"We try to cover the cost for our educational materials by building cool things that we can then sell to people at cost," said Schuhmann. "The lower the cost, the larger our market is for selling our educational materials. When I looked at the bill of materials for the LS-17, two things jumped out at me immediately. Number one: this is a really expensive boat -- 17 feet long and we were investing well north of $10,000 just in materials to build it. The second thing was, when I looked at the materials, the kinds of wood had funny names that didn't sound local to New England. Then I looked into the country of origin where we got that material; it was remarkable to have the epiphany that we were building this boat in Maine, at this traditional boat building shop out of wood, and this boat would not contain a single toothpick of U.S.-grown wood."

Schuhmann said he decided to look at the carbon footprint associated with the various kinds of imported wood being used, which involves the cutting down of trees, the production of the wood, the transportation involved, and other factors involving the burning of fossil fuels. In doing this, he decided the school would go back to using U.S.-grown wood, as it did when he was a student there.

"I said, 'Why don't we build a boat that people can afford exclusively out of U.S. materials that has as low of a carbon footprint as possible? Why don't we see how low we can go?'" Schuhmann said. "As a school, we have a lower footprint just by making this change."

That change alone drove down costs by 52 percent, making the new A-19 less expensive to build and easier to sell than the LS-17. He felt this change addressed the second index of people by putting money back in the pocket of the local community, as well as the third of being environmentally responsible. He broke down the life-cycle assessment analysis of the two boats, the materials used in each and the amount of carbon dioxide produced, or carbon footprint, in building each -- about 2,015 pounds for the LS-17, and 228 pounds for the A-19, nearly a 90 percent reduction for a bigger boat.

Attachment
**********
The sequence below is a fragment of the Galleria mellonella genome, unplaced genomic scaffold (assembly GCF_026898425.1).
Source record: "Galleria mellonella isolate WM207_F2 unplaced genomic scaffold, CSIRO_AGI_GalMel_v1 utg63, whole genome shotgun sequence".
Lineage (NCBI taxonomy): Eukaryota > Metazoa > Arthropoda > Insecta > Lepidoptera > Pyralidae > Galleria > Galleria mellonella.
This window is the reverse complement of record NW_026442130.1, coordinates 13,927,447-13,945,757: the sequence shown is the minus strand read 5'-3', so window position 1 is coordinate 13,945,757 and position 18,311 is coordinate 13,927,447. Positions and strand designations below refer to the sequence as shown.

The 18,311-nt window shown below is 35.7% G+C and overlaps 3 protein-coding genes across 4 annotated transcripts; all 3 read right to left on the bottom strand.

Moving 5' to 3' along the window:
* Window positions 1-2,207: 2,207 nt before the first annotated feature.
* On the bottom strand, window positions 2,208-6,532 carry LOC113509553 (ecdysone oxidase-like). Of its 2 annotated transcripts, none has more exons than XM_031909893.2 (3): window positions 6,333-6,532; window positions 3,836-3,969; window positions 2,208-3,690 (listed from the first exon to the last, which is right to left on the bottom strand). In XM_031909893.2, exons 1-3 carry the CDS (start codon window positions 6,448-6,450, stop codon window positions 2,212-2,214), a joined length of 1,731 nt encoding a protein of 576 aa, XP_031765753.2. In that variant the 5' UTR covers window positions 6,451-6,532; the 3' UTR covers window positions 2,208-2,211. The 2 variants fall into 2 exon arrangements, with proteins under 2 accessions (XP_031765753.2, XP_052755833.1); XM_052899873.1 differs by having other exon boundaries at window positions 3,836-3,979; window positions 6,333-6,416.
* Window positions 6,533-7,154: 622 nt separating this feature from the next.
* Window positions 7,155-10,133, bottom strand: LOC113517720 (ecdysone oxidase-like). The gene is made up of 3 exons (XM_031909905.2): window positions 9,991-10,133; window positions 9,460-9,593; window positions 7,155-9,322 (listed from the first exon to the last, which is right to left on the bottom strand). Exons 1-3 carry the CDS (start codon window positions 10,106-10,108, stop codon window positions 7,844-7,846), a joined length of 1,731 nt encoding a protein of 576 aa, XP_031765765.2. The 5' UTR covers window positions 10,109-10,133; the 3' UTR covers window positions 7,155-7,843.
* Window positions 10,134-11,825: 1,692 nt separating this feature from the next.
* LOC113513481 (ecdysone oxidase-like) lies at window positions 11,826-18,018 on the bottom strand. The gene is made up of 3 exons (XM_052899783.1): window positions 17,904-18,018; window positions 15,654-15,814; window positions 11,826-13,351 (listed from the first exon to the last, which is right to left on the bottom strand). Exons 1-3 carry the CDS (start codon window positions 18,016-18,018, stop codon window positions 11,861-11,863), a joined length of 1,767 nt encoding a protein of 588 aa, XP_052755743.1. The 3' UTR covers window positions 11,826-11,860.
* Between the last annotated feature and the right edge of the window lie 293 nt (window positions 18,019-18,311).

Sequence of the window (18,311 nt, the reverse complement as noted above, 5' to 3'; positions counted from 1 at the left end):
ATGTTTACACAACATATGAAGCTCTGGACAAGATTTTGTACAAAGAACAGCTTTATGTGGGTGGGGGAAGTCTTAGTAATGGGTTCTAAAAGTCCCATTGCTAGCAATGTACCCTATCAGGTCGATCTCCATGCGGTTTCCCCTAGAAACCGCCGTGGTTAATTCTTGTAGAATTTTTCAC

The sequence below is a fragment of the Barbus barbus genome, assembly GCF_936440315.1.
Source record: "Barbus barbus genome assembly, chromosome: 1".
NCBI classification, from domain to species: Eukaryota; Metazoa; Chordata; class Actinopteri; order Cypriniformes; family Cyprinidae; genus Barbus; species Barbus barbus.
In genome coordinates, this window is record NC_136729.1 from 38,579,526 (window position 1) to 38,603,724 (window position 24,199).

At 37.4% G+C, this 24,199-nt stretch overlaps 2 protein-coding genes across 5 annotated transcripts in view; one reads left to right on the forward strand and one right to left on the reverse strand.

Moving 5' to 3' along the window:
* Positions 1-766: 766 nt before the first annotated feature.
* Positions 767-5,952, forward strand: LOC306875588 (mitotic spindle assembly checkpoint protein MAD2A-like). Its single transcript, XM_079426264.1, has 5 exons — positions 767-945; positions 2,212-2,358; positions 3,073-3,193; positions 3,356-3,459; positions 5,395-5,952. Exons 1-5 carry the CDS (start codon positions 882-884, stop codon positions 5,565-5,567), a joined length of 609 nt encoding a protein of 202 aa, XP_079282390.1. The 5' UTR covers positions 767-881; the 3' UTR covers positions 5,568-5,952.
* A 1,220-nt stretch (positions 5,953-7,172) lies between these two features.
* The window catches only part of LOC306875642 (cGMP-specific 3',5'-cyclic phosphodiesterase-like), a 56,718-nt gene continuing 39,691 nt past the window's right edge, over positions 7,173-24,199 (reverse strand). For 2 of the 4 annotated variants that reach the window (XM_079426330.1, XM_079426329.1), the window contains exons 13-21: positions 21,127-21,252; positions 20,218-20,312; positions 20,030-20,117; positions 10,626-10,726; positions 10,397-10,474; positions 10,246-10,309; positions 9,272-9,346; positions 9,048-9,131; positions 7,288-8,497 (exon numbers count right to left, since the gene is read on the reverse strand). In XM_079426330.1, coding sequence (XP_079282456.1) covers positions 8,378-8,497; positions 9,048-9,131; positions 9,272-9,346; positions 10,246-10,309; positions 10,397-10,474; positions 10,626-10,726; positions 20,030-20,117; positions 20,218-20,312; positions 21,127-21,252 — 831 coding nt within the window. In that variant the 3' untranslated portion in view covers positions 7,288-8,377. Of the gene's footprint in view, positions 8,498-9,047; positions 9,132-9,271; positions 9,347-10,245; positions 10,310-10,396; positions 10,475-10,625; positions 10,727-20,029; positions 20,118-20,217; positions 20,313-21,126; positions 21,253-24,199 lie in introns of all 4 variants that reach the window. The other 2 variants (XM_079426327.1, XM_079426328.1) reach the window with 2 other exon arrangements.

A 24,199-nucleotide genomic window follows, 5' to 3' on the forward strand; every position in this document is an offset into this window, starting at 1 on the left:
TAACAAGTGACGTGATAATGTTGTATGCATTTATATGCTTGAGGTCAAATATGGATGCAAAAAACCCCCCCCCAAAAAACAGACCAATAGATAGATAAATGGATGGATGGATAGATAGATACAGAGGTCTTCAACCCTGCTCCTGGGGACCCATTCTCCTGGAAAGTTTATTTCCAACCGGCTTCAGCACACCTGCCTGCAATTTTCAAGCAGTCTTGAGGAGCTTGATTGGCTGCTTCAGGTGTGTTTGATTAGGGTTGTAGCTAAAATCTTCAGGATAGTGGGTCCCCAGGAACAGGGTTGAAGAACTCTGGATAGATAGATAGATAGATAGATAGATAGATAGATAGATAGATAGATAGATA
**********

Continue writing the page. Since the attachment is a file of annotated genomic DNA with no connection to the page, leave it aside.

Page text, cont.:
Schuhmann also discussed ways of sequestering carbon in these boats, the economic opportunities in developing technologies that produce less carbon and future applications for wood to replace other materials in mitigating future climate change. He then took questions from Carderock employees about his process in tracking data during the life-cycle assessment, whether The Landing School uses technologies under development at Carderock such as additive manufacturing and set-based design, and other topics. He said he enjoyed meeting with fellow maritime workers and sharing his findings with them and he hopes the shipbuilding industry will continue to embrace changes like this that benefit everyone.

"We've driven down costs and invested in our local economy to produce incredibly low carbon footprint boats. I think it's a win-win-win and I don't find a lot of those in life," Schuhmann said. "The first ship that was built in the U.S. was built up in Maine in the 1600s. To preserve American shipbuilding and boat building in Maine is really important and I think the only way to do that is by being innovative and thinking about the next big thing before it comes along."